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Neil Peart: New World Man
Music Express Magazine
By Greg Quill
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You have a reputation for being able to outclass yourselves with each successive tour. I've heard you have special plans this time around which won't increase production costs and ticket prices. What are they?
Monster productions have started becoming a bit incestuous. In our case, there are no expectations for making a profit on the road - a tour is something that's meant to pay for itself and if it pays you musically, by allowing you to improve your work and develop new ideas, so much the better. That's the real value. But when ticket prices start climbing over ten dollars, I get a big nervous about it.
Sound is always our prime consideration - it can always be improved on. Technology is always advancing. And, of course, we've just spent months in the studio under perfect sound conditions - trying to reproduce our album live, with all those variables, is a real challenge. During the last two tours we've tried to get more and more of our sound system up in the air, allowing for greater fidelity, eliminating indirect signals. This time we'll be using "time aligned" speakers, which slow up the path of high frequency sounds so they reach the listener at the same time as lower frequencies.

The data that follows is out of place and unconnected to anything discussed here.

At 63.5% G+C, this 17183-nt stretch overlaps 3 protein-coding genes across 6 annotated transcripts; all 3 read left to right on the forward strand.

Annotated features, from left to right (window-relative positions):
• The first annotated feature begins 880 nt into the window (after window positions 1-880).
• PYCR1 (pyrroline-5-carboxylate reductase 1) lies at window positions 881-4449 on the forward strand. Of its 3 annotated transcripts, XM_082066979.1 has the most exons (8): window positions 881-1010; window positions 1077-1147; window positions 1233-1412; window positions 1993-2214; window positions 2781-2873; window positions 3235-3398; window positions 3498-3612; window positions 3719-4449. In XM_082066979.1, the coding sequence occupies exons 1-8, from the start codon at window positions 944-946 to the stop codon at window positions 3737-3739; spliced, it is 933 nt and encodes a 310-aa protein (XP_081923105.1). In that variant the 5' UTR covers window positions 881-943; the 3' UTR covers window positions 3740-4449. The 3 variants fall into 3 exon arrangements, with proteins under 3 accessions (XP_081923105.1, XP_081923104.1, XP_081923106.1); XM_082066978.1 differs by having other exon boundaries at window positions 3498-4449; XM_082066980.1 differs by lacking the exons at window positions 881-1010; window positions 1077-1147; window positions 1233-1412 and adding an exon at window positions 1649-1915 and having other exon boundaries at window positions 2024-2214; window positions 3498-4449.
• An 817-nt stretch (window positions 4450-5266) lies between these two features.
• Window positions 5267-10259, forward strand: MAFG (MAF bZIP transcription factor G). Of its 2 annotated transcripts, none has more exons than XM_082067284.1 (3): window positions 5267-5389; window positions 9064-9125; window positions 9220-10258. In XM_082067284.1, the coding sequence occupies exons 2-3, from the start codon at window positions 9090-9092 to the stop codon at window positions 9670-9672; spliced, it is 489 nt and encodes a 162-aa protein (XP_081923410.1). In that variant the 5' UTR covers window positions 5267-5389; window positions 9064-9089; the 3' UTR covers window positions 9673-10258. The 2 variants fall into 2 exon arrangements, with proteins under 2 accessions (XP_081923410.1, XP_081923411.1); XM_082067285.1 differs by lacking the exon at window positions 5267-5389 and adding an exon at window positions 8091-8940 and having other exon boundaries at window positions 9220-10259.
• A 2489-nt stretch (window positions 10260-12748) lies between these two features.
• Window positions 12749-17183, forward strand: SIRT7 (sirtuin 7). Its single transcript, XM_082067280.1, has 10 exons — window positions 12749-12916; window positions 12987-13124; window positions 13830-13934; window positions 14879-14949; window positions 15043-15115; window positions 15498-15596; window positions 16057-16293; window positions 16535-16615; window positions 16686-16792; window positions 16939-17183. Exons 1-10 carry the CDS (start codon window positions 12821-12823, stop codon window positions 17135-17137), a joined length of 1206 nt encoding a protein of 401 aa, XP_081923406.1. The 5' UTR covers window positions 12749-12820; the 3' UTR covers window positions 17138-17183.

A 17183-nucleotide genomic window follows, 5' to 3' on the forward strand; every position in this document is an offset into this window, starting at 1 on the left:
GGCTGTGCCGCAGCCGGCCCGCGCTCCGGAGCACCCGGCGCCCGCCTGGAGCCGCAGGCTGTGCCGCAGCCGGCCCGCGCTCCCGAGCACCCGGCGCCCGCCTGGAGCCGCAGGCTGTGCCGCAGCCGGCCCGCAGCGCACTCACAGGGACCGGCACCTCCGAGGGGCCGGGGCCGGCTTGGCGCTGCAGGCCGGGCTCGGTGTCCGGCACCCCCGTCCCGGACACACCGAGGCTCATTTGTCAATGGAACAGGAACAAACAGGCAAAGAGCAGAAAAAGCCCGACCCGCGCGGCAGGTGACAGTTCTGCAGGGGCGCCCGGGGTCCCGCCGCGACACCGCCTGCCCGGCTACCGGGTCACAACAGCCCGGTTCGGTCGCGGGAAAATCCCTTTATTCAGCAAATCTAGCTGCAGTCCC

In lighting we've tried to go for rearrangement rather than growth. Lighting systems have tended to get very much out of control in the last few years - some bands carry five and six semis full of equipment - and we've given the no to that. We've been trying to present the lighting effects in a more original way. More imagination and less quantity.
And you have some official NASA film footage on the shuttle launch?